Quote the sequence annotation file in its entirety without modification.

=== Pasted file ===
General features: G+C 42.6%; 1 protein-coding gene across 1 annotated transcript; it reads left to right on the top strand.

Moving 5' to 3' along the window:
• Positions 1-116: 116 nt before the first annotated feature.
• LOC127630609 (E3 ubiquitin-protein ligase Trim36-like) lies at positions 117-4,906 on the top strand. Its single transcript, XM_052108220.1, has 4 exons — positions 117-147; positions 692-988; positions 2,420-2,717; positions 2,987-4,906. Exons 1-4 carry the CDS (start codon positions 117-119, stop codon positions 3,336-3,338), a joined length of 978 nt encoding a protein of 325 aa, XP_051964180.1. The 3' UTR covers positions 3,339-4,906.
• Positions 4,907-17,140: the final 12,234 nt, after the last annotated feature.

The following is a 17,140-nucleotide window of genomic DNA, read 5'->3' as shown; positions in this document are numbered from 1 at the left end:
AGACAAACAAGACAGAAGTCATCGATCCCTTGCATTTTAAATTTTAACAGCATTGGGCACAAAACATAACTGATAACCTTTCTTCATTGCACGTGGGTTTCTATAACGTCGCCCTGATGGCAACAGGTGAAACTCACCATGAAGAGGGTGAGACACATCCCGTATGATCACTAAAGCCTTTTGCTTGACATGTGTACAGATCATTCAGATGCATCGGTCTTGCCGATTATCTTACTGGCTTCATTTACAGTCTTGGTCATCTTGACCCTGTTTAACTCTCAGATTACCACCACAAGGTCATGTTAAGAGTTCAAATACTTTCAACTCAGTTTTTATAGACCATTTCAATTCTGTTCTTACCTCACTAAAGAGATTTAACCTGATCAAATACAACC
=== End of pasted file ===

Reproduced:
General features: G+C 42.6%; 1 protein-coding gene across 1 annotated transcript; it reads left to right on the top strand.

Moving 5' to 3' along the window:
• Positions 1-116: 116 nt before the first annotated feature.
• LOC127630609 (E3 ubiquitin-protein ligase Trim36-like) lies at positions 117-4,906 on the top strand. Its single transcript, XM_052108220.1, has 4 exons — positions 117-147; positions 692-988; positions 2,420-2,717; positions 2,987-4,906. Exons 1-4 carry the CDS (start codon positions 117-119, stop codon positions 3,336-3,338), a joined length of 978 nt encoding a protein of 325 aa, XP_051964180.1. The 3' UTR covers positions 3,339-4,906.
• Positions 4,907-17,140: the final 12,234 nt, after the last annotated feature.

The following is a 17,140-nucleotide window of genomic DNA, read 5'->3' as shown; positions in this document are numbered from 1 at the left end:
AGACAAACAAGACAGAAGTCATCGATCCCTTGCATTTTAAATTTTAACAGCATTGGGCACAAAACATAACTGATAACCTTTCTTCATTGCACGTGGGTTTCTATAACGTCGCCCTGATGGCAACAGGTGAAACTCACCATGAAGAGGGTGAGACACATCCCGTATGATCACTAAAGCCTTTTGCTTGACATGTGTACAGATCATTCAGATGCATCGGTCTTGCCGATTATCTTACTGGCTTCATTTACAGTCTTGGTCATCTTGACCCTGTTTAACTCTCAGATTACCACCACAAGGTCATGTTAAGAGTTCAAATACTTTCAACTCAGTTTTTATAGACCATTTCAATTCTGTTCTTACCTCACTAAAGAGATTTAACCTGATCAAATACAACC